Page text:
Fall River, Mass., is now set to implement the pay-as-you-throw program proposed by Mayor Will Flanagan. The program will kick off on Aug. 4.
Fall River, a diverse city of almost 90,000 in southeastern Massachusetts, had been facing a dramatic budget shortfall, with millions of dollars in lost revenue due to the closure of their landfill, expiration of a federal public safety grant, and increases in state-mandated education and retirement costs.
With a projected 44% decrease in Fall River’s solid waste tonnage (353 pounds per person per year), PAYT will have a dramatic financial impact on the city. The city is predicting that it will generate $3.5 million in the first year alone, due to $800,000 in disposal savings and $2.7 million in revenue from trash bag sales.
Pay-as-you-throw in Fall River will also have a profound environmental impact. A 44% cut in solid waste means cutting greenhouse gas emissions by 26,000 metric tons of CO2—the equivalent of taking 5,000 cars off the road. In addition, the increased recycling collected is projected to save an amount of energy equivalent to what’s needed to power 1,500 homes per year.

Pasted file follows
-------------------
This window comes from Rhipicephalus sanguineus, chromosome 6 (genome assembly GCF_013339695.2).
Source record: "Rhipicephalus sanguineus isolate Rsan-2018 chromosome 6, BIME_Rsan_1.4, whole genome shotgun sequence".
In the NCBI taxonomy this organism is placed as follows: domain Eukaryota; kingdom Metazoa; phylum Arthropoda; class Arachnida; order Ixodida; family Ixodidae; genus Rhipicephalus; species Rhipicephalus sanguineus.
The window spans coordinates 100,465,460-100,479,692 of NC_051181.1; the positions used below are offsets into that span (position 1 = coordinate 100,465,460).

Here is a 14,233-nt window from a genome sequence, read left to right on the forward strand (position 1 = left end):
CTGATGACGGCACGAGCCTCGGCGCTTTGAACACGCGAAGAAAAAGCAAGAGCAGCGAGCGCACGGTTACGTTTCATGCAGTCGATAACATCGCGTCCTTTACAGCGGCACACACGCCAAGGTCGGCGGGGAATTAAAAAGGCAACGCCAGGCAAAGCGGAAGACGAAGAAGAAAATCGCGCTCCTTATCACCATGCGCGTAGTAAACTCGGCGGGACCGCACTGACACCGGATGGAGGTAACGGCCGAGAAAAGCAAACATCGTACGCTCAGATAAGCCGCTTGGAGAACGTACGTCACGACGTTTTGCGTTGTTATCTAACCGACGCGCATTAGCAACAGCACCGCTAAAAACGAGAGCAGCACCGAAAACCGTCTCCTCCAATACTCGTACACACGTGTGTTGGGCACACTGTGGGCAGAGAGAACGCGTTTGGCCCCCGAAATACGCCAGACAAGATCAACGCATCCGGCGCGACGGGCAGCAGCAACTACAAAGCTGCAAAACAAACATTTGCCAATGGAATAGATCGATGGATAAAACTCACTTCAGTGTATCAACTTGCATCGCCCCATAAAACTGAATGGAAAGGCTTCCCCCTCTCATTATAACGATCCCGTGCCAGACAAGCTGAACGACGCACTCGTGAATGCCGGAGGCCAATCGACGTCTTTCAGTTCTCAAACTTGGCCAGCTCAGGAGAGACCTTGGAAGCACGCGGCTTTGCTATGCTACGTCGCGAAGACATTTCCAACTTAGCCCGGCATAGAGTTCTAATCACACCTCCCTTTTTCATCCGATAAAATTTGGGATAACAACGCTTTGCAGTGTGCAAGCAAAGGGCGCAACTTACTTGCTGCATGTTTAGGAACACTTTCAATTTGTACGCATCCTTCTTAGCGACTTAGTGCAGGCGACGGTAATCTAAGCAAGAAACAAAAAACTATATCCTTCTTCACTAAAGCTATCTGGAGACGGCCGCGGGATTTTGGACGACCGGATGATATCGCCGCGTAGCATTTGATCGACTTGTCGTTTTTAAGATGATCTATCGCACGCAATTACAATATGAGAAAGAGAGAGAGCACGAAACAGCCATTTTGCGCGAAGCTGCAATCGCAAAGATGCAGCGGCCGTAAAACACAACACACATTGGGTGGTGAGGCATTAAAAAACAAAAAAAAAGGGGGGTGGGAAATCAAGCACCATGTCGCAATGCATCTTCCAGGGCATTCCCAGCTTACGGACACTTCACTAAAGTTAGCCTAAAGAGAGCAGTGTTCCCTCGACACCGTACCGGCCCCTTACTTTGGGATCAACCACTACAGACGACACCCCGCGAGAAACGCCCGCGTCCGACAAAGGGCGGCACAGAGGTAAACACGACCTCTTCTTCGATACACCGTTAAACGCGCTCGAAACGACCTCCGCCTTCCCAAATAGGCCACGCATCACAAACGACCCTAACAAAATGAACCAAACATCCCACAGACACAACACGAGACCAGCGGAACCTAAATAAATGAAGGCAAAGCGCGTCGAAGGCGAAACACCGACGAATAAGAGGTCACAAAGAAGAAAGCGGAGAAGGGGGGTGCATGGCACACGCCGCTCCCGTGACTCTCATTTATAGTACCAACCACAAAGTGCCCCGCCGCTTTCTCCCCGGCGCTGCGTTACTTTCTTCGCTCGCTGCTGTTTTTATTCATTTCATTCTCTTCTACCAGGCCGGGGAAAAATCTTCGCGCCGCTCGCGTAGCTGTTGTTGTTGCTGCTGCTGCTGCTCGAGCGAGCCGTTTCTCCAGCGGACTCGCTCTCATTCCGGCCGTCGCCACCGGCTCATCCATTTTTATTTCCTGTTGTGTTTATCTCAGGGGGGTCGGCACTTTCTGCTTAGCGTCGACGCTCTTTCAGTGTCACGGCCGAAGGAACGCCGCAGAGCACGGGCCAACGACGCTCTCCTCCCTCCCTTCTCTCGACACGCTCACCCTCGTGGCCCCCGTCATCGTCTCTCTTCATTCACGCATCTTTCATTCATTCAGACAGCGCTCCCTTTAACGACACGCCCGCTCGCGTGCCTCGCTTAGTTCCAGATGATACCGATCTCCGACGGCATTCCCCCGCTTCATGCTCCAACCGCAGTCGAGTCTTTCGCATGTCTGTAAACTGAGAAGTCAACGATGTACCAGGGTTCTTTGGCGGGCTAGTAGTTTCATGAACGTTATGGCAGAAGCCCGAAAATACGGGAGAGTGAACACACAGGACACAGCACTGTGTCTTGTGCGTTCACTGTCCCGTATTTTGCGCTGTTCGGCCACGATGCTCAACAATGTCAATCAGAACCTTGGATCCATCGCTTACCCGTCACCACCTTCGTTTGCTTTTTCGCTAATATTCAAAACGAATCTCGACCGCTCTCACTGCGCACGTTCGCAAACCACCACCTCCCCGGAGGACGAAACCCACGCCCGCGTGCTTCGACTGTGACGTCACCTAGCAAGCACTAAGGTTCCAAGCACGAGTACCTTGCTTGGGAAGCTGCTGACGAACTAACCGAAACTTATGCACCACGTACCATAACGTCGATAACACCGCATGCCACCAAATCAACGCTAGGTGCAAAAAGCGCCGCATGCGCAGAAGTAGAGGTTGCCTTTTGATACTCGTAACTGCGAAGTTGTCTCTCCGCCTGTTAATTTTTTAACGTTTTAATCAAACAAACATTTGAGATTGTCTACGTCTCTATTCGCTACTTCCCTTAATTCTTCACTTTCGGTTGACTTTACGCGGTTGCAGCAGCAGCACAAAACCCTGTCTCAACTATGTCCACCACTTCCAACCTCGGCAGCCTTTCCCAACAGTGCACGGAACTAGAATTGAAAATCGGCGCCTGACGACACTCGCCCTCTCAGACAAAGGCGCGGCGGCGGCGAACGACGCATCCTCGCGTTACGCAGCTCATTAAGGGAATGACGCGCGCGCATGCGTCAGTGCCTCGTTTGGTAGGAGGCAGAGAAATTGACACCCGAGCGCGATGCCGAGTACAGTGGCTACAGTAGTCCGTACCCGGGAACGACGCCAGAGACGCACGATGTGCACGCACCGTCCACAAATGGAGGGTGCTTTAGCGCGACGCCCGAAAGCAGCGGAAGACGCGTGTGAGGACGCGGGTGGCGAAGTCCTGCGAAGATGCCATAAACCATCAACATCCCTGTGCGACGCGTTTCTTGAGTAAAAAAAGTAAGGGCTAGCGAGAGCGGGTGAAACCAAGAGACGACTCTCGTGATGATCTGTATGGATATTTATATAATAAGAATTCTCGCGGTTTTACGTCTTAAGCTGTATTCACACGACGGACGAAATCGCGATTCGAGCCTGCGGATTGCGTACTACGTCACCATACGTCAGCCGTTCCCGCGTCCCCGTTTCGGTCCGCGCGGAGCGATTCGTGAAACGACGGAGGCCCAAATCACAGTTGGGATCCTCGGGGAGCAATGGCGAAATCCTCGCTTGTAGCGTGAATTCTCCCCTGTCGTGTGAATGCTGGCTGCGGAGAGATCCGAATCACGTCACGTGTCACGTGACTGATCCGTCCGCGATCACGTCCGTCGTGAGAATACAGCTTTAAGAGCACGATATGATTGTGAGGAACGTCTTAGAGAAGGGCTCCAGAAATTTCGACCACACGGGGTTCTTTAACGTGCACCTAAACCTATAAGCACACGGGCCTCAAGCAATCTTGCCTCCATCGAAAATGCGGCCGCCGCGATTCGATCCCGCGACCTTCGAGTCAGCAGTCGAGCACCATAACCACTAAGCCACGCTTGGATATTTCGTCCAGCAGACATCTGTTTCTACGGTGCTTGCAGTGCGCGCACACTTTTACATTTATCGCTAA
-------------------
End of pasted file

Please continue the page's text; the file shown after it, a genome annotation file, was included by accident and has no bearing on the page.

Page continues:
Explaining his support for the program to the Fall River Herald News, Mayor Will Flanagan last month said, “Our goal is to have people recycle. Now that you are paying for a trash bag, it becomes a utility, just like you flip on a switch for electricity or water. You’re going to pay for what you use.” Look for Fall River to see some great benefits in the coming months and years for asking its residents to pay for what they use.